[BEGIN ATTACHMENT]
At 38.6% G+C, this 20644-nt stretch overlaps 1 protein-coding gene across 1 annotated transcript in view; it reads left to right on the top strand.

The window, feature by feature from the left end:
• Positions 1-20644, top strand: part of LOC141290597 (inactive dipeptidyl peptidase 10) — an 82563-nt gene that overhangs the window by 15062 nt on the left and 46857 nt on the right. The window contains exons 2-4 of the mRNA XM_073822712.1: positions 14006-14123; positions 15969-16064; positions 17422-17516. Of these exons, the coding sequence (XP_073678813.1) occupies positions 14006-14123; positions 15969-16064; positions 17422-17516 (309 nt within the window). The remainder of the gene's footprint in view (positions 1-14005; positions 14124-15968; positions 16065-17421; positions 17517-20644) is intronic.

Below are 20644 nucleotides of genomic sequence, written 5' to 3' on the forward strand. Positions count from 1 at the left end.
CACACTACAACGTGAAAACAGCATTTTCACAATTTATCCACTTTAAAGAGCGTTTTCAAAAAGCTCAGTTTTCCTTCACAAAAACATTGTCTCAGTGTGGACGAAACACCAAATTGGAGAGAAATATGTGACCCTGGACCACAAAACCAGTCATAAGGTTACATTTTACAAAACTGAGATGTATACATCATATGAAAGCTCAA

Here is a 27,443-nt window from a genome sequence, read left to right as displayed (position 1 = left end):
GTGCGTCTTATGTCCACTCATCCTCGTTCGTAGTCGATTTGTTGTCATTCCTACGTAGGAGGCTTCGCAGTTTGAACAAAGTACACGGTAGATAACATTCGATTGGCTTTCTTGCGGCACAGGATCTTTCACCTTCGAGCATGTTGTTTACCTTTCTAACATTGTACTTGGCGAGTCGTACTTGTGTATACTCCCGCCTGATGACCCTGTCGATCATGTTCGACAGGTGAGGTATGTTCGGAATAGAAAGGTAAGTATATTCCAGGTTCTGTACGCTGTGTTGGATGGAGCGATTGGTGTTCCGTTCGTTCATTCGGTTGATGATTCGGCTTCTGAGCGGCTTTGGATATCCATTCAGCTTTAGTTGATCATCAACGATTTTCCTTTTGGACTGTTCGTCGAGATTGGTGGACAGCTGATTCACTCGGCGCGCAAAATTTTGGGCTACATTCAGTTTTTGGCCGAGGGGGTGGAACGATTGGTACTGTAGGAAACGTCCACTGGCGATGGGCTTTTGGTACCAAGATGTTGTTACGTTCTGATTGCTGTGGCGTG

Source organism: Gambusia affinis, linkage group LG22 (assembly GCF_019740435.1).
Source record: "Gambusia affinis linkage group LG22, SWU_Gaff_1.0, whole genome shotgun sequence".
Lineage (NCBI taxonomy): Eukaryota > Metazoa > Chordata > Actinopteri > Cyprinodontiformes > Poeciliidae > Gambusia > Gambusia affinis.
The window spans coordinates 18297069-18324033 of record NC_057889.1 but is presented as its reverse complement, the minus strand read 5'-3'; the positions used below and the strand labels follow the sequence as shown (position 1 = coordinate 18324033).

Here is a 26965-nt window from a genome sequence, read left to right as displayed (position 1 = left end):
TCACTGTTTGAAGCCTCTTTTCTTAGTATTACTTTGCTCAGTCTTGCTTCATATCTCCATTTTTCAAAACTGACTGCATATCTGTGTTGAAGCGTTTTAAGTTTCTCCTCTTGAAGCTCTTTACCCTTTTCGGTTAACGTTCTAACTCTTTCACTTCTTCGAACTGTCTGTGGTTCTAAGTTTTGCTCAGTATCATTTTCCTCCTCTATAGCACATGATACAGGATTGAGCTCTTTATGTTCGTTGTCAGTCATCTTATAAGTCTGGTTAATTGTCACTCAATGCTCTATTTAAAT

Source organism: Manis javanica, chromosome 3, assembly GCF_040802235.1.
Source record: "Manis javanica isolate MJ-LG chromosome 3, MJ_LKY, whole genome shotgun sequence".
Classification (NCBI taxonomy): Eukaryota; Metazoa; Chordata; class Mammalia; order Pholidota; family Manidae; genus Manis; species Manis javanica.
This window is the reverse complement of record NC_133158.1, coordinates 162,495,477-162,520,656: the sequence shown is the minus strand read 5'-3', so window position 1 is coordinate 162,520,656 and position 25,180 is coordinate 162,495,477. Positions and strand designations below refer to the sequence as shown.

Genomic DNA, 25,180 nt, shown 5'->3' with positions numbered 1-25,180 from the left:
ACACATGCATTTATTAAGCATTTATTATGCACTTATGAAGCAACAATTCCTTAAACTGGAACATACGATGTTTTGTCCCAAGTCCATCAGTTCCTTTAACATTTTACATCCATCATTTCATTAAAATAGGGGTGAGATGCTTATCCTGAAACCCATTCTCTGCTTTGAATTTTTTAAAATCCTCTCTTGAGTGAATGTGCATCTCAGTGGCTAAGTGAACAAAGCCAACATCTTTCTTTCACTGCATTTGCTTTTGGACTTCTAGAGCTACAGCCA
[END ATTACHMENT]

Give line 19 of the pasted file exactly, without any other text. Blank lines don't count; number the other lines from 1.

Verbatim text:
ACACATGCATTTATTAAGCATTTATTATGCACTTATGAAGCAACAATTCCTTAAACTGGAACATACGATGTTTTGTCCCAAGTCCATCAGTTCCTTTAACATTTTACATCCATCATTTCATTAAAATAGGGGTGAGATGCTTATCCTGAAACCCATTCTCTGCTTTGAATTTTTTAAAATCCTCTCTTGAGTGAATGTGCATCTCAGTGGCTAAGTGAACAAAGCCAACATCTTTCTTTCACTGCATTTGCTTTTGGACTTCTAGAGCTACAGCCA